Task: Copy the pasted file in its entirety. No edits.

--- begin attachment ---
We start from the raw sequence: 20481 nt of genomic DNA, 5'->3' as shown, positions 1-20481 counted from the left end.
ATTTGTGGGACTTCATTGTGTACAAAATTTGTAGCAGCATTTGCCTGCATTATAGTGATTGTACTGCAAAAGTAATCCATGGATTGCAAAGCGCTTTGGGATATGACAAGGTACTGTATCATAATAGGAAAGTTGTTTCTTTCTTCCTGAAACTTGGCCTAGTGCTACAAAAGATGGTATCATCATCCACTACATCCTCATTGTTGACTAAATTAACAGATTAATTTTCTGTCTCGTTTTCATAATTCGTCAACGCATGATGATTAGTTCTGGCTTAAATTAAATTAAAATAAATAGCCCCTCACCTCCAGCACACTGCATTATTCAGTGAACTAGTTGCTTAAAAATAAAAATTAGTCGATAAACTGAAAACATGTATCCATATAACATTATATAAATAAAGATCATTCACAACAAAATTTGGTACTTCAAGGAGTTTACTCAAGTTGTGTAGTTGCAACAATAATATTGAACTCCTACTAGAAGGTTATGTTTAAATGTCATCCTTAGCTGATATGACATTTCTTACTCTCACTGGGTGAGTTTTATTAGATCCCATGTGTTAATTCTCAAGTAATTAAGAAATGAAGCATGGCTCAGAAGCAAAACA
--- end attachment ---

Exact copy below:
We start from the raw sequence: 20481 nt of genomic DNA, 5'->3' as shown, positions 1-20481 counted from the left end.
ATTTGTGGGACTTCATTGTGTACAAAATTTGTAGCAGCATTTGCCTGCATTATAGTGATTGTACTGCAAAAGTAATCCATGGATTGCAAAGCGCTTTGGGATATGACAAGGTACTGTATCATAATAGGAAAGTTGTTTCTTTCTTCCTGAAACTTGGCCTAGTGCTACAAAAGATGGTATCATCATCCACTACATCCTCATTGTTGACTAAATTAACAGATTAATTTTCTGTCTCGTTTTCATAATTCGTCAACGCATGATGATTAGTTCTGGCTTAAATTAAATTAAAATAAATAGCCCCTCACCTCCAGCACACTGCATTATTCAGTGAACTAGTTGCTTAAAAATAAAAATTAGTCGATAAACTGAAAACATGTATCCATATAACATTATATAAATAAAGATCATTCACAACAAAATTTGGTACTTCAAGGAGTTTACTCAAGTTGTGTAGTTGCAACAATAATATTGAACTCCTACTAGAAGGTTATGTTTAAATGTCATCCTTAGCTGATATGACATTTCTTACTCTCACTGGGTGAGTTTTATTAGATCCCATGTGTTAATTCTCAAGTAATTAAGAAATGAAGCATGGCTCAGAAGCAAAACA